The Escher Fund for Autism is pleased to announce its 2019 inaugural Escher Prizes in Germ Cell Exposures, recognizing researchers whose work shines a light on the heritable hazards of germline exposures to drugs or other chemicals. We invite you to nominate yourself or a colleague for one of these awards. Awardees will receive a $2,000 donation to help further their endeavors through their respective nonprofit institutions, as well as certificates of recognition.
Please help us recognize those who are breaking ground in revealing how germ cell exposure, particularly during the early stages of active reprogramming, to exogenous toxicants plays a non-genetic heritable role in the etiology of certain diseases and disorders, including but not limited to neurodevelopmental disorders, metabolic disorders, reproductive and socio-sexual disorders, asthma, allergies, and cancer. Areas of research may include, but are not limited to: epidemiology, animal models, in vitro assays, genomics, epigenomics and chromatin, toxicology, reproductive biology, chemical and pharmaceutical history, medical anthropology, and public health.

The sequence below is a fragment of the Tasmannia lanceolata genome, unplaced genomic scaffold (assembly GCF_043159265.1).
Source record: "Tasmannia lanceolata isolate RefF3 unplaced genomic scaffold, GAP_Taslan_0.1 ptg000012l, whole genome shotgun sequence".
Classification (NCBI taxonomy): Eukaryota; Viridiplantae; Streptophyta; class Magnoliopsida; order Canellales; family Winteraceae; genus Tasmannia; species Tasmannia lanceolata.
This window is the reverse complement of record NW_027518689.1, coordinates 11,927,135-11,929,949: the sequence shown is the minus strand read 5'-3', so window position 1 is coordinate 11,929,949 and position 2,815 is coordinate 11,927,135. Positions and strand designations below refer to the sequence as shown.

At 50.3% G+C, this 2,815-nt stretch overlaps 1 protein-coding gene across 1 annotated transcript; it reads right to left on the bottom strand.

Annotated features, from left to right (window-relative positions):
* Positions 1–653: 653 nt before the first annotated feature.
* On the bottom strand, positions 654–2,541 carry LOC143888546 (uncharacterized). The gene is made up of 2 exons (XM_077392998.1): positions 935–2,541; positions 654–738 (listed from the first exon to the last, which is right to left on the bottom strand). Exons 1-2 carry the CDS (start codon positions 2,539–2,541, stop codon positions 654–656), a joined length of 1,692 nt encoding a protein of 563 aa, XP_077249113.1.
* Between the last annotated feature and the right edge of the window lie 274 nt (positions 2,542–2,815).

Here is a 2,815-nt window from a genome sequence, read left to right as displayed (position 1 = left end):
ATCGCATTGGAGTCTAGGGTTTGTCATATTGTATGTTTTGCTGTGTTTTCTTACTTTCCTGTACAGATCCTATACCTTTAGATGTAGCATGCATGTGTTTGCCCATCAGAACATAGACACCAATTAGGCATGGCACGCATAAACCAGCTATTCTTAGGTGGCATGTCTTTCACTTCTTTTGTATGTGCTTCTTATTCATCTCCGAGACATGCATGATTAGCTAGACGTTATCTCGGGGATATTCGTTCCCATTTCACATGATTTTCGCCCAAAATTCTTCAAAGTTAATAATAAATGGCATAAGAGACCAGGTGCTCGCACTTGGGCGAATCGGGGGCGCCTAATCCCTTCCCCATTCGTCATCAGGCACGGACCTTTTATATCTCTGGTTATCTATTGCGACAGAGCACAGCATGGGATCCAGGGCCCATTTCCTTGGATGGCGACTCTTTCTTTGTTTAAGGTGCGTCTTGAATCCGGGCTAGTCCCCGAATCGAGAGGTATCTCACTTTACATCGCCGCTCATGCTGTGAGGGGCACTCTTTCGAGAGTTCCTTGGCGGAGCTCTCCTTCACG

Deadline to submit a nomination is March 31, 2019. Depending on the quality of the submissions, 2 to 4 prizes will be awarded. To submit a nomination, simply email us: (1) name, email address and institutional affiliation of the individual making the nomination; (2) name, email address and institutional affiliation of the nominee; and (3) up to 500 words explaining the reasons you believe the nominee deserves an award, providing citations to any relevant papers.
Questions are welcome and may be directed here.
Escher Fund for Autism
Jill Escher, Escher Fund for Autism, is a California-based science philanthropist and mother of two children with severe autism, focused on the question of how environmentally induced germline disruptions may be contributing to today's epidemics of neurodevelopmental impairment. You can read about her discovery of her intensive prenatal exposure to synthetic hormone drugs here. Jill is also president of Autism Society San Francisco Bay Area.